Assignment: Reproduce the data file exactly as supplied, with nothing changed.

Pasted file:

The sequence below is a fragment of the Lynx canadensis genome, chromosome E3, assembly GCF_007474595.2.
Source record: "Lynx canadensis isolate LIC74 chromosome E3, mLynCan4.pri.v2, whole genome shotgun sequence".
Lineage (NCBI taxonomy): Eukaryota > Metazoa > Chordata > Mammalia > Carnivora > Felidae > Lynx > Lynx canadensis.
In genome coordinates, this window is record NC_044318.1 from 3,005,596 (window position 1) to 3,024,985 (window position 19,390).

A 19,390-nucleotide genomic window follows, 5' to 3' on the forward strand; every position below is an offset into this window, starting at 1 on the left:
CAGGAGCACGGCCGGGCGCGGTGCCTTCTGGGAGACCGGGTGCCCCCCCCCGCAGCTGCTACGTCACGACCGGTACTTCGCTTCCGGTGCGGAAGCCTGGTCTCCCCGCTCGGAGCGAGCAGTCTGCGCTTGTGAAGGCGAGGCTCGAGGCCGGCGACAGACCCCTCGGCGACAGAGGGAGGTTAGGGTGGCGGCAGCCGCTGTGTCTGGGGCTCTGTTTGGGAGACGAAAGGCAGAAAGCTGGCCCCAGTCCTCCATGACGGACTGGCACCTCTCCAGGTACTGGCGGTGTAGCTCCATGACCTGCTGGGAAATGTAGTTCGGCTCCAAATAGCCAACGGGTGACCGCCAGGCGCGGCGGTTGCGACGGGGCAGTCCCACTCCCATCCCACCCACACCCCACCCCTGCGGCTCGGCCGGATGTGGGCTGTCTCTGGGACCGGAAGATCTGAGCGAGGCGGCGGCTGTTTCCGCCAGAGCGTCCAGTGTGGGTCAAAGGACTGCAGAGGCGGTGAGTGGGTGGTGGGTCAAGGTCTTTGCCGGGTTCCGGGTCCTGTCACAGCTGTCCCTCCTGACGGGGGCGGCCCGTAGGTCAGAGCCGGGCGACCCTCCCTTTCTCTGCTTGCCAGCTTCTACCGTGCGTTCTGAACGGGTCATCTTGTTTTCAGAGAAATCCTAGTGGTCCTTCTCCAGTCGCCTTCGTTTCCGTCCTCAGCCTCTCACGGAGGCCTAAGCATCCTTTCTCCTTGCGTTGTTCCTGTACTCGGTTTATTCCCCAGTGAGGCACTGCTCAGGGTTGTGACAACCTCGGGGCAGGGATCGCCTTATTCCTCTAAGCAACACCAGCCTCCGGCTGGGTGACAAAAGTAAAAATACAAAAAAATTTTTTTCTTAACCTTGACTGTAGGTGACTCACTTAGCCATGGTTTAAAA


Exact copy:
The sequence below is a fragment of the Lynx canadensis genome, chromosome E3, assembly GCF_007474595.2.
Source record: "Lynx canadensis isolate LIC74 chromosome E3, mLynCan4.pri.v2, whole genome shotgun sequence".
Lineage (NCBI taxonomy): Eukaryota > Metazoa > Chordata > Mammalia > Carnivora > Felidae > Lynx > Lynx canadensis.
In genome coordinates, this window is record NC_044318.1 from 3,005,596 (window position 1) to 3,024,985 (window position 19,390).

A 19,390-nucleotide genomic window follows, 5' to 3' on the forward strand; every position below is an offset into this window, starting at 1 on the left:
CAGGAGCACGGCCGGGCGCGGTGCCTTCTGGGAGACCGGGTGCCCCCCCCCGCAGCTGCTACGTCACGACCGGTACTTCGCTTCCGGTGCGGAAGCCTGGTCTCCCCGCTCGGAGCGAGCAGTCTGCGCTTGTGAAGGCGAGGCTCGAGGCCGGCGACAGACCCCTCGGCGACAGAGGGAGGTTAGGGTGGCGGCAGCCGCTGTGTCTGGGGCTCTGTTTGGGAGACGAAAGGCAGAAAGCTGGCCCCAGTCCTCCATGACGGACTGGCACCTCTCCAGGTACTGGCGGTGTAGCTCCATGACCTGCTGGGAAATGTAGTTCGGCTCCAAATAGCCAACGGGTGACCGCCAGGCGCGGCGGTTGCGACGGGGCAGTCCCACTCCCATCCCACCCACACCCCACCCCTGCGGCTCGGCCGGATGTGGGCTGTCTCTGGGACCGGAAGATCTGAGCGAGGCGGCGGCTGTTTCCGCCAGAGCGTCCAGTGTGGGTCAAAGGACTGCAGAGGCGGTGAGTGGGTGGTGGGTCAAGGTCTTTGCCGGGTTCCGGGTCCTGTCACAGCTGTCCCTCCTGACGGGGGCGGCCCGTAGGTCAGAGCCGGGCGACCCTCCCTTTCTCTGCTTGCCAGCTTCTACCGTGCGTTCTGAACGGGTCATCTTGTTTTCAGAGAAATCCTAGTGGTCCTTCTCCAGTCGCCTTCGTTTCCGTCCTCAGCCTCTCACGGAGGCCTAAGCATCCTTTCTCCTTGCGTTGTTCCTGTACTCGGTTTATTCCCCAGTGAGGCACTGCTCAGGGTTGTGACAACCTCGGGGCAGGGATCGCCTTATTCCTCTAAGCAACACCAGCCTCCGGCTGGGTGACAAAAGTAAAAATACAAAAAAATTTTTTTCTTAACCTTGACTGTAGGTGACTCACTTAGCCATGGTTTAAAA